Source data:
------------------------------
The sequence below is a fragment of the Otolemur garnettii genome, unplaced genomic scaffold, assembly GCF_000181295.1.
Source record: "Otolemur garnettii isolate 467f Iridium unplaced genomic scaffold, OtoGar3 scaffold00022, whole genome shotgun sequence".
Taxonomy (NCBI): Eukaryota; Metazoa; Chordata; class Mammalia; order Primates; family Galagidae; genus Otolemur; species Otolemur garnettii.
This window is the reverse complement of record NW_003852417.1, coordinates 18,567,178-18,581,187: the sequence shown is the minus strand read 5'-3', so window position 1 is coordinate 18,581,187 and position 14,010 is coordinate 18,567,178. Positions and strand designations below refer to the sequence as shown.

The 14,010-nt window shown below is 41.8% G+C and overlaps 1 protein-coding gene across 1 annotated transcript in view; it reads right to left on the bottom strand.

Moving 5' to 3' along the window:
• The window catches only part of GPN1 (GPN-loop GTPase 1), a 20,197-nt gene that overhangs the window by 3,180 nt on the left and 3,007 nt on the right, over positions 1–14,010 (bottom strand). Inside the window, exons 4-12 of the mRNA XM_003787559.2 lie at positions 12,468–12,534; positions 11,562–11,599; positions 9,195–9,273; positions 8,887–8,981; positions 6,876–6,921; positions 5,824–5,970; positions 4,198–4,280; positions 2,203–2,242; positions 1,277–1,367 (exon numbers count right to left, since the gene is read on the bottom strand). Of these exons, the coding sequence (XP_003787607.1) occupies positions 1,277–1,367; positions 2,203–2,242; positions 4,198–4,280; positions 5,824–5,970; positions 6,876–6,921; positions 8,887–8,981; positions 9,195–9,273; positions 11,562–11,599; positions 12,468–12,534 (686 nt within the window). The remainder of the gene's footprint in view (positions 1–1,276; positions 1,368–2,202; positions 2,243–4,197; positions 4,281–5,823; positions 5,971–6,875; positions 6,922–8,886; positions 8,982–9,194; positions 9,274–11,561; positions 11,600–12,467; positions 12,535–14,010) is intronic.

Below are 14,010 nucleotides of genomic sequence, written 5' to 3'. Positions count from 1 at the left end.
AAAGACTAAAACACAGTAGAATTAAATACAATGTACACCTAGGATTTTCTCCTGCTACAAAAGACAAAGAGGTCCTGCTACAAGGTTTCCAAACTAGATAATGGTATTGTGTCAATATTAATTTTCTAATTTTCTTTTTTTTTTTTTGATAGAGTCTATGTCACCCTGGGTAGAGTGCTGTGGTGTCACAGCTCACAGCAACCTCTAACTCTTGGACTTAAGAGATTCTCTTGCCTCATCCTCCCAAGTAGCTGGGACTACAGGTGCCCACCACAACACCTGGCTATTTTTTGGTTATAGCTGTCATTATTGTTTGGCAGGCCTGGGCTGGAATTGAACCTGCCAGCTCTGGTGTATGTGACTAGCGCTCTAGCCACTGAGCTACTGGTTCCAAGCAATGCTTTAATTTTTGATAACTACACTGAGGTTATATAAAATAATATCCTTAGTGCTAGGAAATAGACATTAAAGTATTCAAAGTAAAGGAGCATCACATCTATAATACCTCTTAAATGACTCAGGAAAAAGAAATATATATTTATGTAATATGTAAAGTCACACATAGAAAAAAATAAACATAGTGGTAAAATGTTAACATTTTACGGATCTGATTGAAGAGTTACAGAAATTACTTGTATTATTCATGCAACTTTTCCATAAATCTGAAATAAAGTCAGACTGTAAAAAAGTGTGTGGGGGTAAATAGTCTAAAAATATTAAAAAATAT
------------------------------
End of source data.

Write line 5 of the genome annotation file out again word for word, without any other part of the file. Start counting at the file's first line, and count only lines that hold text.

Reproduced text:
The 14,010-nt window shown below is 41.8% G+C and overlaps 1 protein-coding gene across 1 annotated transcript in view; it reads right to left on the bottom strand.